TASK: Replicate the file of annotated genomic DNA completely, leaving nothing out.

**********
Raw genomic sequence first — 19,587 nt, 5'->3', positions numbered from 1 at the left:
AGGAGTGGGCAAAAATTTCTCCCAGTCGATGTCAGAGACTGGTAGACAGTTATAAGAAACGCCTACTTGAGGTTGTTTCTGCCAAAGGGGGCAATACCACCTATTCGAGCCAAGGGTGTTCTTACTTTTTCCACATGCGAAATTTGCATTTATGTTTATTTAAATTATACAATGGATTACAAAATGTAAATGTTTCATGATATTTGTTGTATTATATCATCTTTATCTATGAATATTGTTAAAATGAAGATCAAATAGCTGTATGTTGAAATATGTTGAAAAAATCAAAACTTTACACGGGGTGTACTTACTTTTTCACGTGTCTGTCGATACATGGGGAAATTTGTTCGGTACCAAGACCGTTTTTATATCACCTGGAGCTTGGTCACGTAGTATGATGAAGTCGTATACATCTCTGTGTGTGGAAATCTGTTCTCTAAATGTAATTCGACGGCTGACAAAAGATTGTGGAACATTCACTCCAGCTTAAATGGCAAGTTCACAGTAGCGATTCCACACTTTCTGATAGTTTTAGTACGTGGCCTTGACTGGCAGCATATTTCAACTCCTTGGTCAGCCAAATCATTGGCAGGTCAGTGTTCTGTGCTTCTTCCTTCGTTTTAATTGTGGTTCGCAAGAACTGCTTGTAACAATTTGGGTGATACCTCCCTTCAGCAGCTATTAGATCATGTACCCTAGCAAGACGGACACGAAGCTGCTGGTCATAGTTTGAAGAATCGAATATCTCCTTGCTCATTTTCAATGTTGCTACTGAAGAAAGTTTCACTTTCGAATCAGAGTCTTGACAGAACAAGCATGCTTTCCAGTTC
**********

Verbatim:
Raw genomic sequence first — 19,587 nt, 5'->3', positions numbered from 1 at the left:
AGGAGTGGGCAAAAATTTCTCCCAGTCGATGTCAGAGACTGGTAGACAGTTATAAGAAACGCCTACTTGAGGTTGTTTCTGCCAAAGGGGGCAATACCACCTATTCGAGCCAAGGGTGTTCTTACTTTTTCCACATGCGAAATTTGCATTTATGTTTATTTAAATTATACAATGGATTACAAAATGTAAATGTTTCATGATATTTGTTGTATTATATCATCTTTATCTATGAATATTGTTAAAATGAAGATCAAATAGCTGTATGTTGAAATATGTTGAAAAAATCAAAACTTTACACGGGGTGTACTTACTTTTTCACGTGTCTGTCGATACATGGGGAAATTTGTTCGGTACCAAGACCGTTTTTATATCACCTGGAGCTTGGTCACGTAGTATGATGAAGTCGTATACATCTCTGTGTGTGGAAATCTGTTCTCTAAATGTAATTCGACGGCTGACAAAAGATTGTGGAACATTCACTCCAGCTTAAATGGCAAGTTCACAGTAGCGATTCCACACTTTCTGATAGTTTTAGTACGTGGCCTTGACTGGCAGCATATTTCAACTCCTTGGTCAGCCAAATCATTGGCAGGTCAGTGTTCTGTGCTTCTTCCTTCGTTTTAATTGTGGTTCGCAAGAACTGCTTGTAACAATTTGGGTGATACCTCCCTTCAGCAGCTATTAGATCATGTACCCTAGCAAGACGGACACGAAGCTGCTGGTCATAGTTTGAAGAATCGAATATCTCCTTGCTCATTTTCAATGTTGCTACTGAAGAAAGTTTCACTTTCGAATCAGAGTCTTGACAGAACAAGCATGCTTTCCAGTTC